Yotel to arrive in Asia

2 Mar 2012 by ahmarshah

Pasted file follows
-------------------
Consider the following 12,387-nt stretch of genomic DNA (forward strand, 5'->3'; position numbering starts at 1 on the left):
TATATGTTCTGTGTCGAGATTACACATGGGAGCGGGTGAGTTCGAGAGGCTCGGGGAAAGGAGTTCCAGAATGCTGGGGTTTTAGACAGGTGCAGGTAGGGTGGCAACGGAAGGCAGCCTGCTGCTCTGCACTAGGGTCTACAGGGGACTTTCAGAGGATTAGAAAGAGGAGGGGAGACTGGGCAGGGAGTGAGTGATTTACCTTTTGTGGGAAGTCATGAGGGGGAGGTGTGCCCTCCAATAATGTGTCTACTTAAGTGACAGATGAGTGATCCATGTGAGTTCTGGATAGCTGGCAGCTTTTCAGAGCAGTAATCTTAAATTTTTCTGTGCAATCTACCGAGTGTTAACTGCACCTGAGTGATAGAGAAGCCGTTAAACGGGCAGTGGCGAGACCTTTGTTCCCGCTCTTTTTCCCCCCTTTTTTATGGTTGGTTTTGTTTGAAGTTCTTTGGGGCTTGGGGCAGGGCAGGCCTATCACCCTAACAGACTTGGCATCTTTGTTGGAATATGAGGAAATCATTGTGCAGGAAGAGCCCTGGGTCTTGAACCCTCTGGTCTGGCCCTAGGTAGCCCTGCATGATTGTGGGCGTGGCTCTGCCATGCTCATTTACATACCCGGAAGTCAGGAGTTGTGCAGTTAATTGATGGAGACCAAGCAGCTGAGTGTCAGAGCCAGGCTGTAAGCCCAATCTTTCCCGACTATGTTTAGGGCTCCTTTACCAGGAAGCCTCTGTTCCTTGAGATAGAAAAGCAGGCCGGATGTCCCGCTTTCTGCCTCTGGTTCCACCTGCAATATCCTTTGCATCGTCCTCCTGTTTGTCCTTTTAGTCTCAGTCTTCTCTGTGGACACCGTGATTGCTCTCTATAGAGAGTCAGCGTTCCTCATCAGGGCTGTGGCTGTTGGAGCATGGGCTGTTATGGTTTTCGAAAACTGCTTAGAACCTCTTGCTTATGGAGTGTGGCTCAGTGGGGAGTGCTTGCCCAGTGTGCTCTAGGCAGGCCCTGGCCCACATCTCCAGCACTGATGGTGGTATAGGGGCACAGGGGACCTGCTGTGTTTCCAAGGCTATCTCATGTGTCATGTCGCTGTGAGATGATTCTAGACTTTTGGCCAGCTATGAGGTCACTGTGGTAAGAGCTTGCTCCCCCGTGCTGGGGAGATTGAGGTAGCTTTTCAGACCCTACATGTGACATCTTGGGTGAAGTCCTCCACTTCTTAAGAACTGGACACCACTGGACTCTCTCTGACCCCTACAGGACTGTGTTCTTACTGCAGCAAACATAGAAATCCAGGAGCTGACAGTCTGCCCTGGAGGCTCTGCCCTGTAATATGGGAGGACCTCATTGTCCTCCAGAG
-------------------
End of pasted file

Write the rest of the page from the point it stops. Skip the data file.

Global capsule hotel chain, Yotel, is looking to enter the thriving Asian market via Hong Kong and Singapore with both city and airport projects. The chain is looking to emulate the success of its first city centre property in New York, which opened last year (see story here) and currently clocks 80 percent occupancy rates at an average daily price of US$200, as well as the popularity of its three airport properties at London Heathrow, Gatwick and Amsterdam Schiphol. Gerard Greene, chief executive of Yotel, said: “There are so many unbranded two-, three-star budget hotels in Singapore and Hong Kong but none of these players are bringing in any lifestyle brands to that market segment.” Yotel hopes to fill that niche. “We are offering four-star quality at three-star prices. It’s all about affordable luxury, sort of like the Mini Coopers or Apple iPods - it’s not the cheapest product in the market, but it makes everybody feel comfortable,” explained Greene. In Hong Kong, the hotel will be offering room rates of around HK$1,300 (US$167) and in Singapore prices will start from S$200 (US$160). The chain hopes to seal a deal within the next six months in either of these cities, although further details could not yet be revealed because they have not been confirmed. Yotel combines the concept of a Japanese capsule hotel with the smart ergonomics of a first class airline seat where everything has its own place thus giving a sense of spaciousness and comfort even in rather small rooms measuring between 10 to 15 sqm. The hotel also provides free wifi internet access, printing facilities and breakfast across its properties. Unlike several other global chains, Yotel isn’t embarking on an aggressive expansion programme in China. In fact, the expansion programmes are the reason Yotel will stay out of the Mainland for the time being, explains Greene. “What’s happening in China is that a lot of the big brands are going in and there’s so much supply that you end up getting quite low daily rates at the high-end properties,” said Greene. “I can’t compete in that sort of market.” On the other hand, “In Singapore and Hong Kong, land prices are high, room rates are high and people are therefore looking for something else so our decision to start off in these two cities is just driven by the business model.” Also in the pipeline, the chain is working on projects in five major US cities: Boston, Los Angeles, Miami, Chicago and San Francisco. For more information, visit Alisha Haridasani
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